As an illustration of self-cancellation, consider a test signal having frequency components at 100 Hz and 110 Hz. If this test signal is applied to a nonlinear amplifier as described above, the test signal will be amplified and intermodulation products will result. The second-order baseband can have a frequency of 10 Hz, the third-order lower sideband can have a frequency of 90 Hz, and the third-order upper sideband can have a frequency of 120 Hz. If the 10 Hz second-order baseband is removed from the output signal and added back into the input of the nonlinear amplifier along with the test signal, additional intermodulation products, also at 90 Hz and 120 Hz, can result. The 90 Hz intermodulation product results from the frequency subtraction of the 10 Hz second-order baseband from the 100 Hz component of the test signal, and the 120 Hz intermodulation product results from the frequency addition of the 10 Hz second-order baseband and the 110 Hz component of the test signal. Because the additional intermodulation products have frequencies corresponding to the third-order lower and upper sidebands, the additional intermodulation products can cancel the third-order sidebands through destructive interference, i.e., if the additional intermodulation products are out of phase with the third-order sidebands. Thus, by adjusting the amplitude and phase of the second-order baseband added back into the input of the amplifier, the resulting 90 Hz and 120 Hz intermodulation products can reduce or cancel the 90 Hz third-order lower sideband and 120 Hz third-order upper sideband.

To achieve optimal self-cancellation, the frequency and amplitude of the additional intermodulation products should match the corresponding third-order sideband, but have a phase shift of 180 degrees, thus completely cancelling the third-order sideband. As described above, the frequencies of the additional intermodulation products can often match the frequencies of the sidebands due to the mathematical relationship between the input and output of an amplifier as governed by the nonlinear transfer function. The amplitudes and phases of the additional intermodulation products can be adjusted, for example, via the frequency-limited resistor or by another circuit element. In some instances, the amplitude and phase of the second-order baseband fed back into the input may be such that no additional adjustment is necessary. For instance, if the amplifier imparts a natural 180 degree input-to-output phase shift, the second-order baseband can have an optimal phase for self-cancellation. In other cases, the constituent resistance and reactance of the impedance of the frequency-limited resistor can be adjusted so that an optimal phase and amplitude is achieved. Similarly, those with skill in the art will recognize that known circuit elements can be added to adjust the amplitude and phase of the second-order baseband removed from the output signal.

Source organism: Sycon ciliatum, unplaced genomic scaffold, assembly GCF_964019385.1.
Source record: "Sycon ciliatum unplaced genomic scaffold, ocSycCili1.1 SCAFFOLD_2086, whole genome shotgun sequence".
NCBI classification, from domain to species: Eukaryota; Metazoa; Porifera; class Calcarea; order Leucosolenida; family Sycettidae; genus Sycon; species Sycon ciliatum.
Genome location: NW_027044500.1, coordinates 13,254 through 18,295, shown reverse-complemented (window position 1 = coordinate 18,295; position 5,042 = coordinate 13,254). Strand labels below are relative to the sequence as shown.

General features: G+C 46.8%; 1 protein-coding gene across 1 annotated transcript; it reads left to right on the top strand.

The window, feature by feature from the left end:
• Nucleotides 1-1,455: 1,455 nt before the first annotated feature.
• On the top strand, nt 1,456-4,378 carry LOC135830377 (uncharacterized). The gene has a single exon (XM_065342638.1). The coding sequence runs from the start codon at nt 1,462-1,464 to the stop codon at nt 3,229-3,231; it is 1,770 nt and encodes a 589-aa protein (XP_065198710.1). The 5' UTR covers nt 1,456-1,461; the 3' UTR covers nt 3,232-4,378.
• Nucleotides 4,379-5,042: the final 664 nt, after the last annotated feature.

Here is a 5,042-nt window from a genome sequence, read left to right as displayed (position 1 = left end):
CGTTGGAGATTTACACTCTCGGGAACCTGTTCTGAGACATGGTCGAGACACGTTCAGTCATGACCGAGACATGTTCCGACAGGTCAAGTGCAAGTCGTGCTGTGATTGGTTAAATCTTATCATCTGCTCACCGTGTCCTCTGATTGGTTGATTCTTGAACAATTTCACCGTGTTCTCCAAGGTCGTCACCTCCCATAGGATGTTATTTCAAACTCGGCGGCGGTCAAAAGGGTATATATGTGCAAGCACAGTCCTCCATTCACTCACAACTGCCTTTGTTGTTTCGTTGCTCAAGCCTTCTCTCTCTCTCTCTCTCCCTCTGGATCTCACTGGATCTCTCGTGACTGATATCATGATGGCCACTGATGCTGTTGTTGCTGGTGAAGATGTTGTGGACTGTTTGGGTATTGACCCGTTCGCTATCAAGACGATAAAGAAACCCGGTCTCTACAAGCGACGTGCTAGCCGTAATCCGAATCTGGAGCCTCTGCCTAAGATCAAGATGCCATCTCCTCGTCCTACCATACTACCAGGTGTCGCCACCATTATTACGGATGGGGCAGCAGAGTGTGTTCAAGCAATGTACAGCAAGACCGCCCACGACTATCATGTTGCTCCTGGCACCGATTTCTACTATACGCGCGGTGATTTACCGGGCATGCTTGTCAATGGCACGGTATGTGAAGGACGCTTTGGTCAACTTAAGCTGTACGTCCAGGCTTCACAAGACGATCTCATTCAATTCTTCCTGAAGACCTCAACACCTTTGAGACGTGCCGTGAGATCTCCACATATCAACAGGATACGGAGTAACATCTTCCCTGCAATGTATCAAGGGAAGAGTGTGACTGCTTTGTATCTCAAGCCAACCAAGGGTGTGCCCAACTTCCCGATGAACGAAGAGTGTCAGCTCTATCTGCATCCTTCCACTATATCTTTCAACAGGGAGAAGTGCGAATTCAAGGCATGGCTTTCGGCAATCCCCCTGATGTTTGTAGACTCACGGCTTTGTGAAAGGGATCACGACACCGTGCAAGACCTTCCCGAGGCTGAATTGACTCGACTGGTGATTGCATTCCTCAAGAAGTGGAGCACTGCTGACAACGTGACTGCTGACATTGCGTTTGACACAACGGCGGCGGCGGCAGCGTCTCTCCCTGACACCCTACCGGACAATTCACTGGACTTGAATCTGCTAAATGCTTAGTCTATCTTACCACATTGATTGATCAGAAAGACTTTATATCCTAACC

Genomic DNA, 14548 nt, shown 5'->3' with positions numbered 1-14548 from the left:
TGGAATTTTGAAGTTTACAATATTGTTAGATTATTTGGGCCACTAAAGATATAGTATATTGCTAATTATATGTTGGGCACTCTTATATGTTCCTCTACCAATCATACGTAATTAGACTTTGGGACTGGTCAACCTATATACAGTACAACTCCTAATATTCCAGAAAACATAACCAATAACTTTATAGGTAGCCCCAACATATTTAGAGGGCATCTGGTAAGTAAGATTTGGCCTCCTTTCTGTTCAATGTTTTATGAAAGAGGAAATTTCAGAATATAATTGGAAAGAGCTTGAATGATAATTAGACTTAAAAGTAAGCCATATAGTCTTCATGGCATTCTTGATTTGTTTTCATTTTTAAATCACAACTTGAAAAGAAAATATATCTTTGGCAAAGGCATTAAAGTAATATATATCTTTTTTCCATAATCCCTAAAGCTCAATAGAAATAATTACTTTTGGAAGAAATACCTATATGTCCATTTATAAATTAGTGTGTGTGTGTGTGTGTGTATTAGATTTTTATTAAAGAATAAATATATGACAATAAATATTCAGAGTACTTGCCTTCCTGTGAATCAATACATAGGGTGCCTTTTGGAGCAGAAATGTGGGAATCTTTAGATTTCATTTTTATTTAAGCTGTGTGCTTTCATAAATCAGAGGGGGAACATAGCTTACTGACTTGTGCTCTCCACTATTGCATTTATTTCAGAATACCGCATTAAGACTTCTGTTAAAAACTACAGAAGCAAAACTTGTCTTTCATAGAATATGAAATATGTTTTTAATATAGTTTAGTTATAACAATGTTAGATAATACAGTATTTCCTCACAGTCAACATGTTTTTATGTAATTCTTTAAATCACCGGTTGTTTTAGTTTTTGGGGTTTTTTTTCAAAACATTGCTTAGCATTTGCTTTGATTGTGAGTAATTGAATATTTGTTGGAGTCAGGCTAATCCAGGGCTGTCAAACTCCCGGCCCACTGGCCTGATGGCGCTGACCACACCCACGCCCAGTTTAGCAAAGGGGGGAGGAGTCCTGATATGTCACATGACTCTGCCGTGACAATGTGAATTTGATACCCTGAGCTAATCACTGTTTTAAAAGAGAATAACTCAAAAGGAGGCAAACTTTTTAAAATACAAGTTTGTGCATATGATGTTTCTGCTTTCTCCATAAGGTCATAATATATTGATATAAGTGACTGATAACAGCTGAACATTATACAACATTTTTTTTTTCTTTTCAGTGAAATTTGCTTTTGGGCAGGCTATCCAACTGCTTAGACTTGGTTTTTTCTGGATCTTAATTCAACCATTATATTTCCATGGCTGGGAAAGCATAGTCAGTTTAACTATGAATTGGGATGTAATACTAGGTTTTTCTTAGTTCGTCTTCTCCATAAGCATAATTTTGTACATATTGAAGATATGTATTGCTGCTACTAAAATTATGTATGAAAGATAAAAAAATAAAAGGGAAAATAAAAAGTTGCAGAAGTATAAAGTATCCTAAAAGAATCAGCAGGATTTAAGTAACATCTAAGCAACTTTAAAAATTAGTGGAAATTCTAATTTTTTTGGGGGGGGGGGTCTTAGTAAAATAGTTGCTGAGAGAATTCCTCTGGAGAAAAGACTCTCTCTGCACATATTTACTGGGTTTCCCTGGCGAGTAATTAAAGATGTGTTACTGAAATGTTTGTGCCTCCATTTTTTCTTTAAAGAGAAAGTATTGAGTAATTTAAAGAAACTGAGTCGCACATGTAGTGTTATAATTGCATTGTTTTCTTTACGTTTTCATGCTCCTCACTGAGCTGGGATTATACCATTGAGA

The self-cancellation of third-order intermodulation products described above can be similarly applicable to the input signal band and output discussed in connection with FIG. 1. The amplification of the input signal band will result in the output signal band 101, as well as second-order baseband 102, third-order lower sideband 104 a and third-order upper sideband 104 b. The second-order baseband can be removed from the output signal by, for example, a frequency-limited resistor or other circuit element, and added back to the input. The concurrent amplification of the added second-order baseband and the input signal band can result in additional intermodulation products having frequencies equal to the third-order sidebands. In this instance, the additional intermodulation products can be frequency bands, rather than the individual frequencies discussed above in connection with FIG. 2. By optimizing the amplitude and phase of the additional intermodulation products, the third-order lower sideband 104 a and the third-order upper sideband 104 b can be reduced or canceled.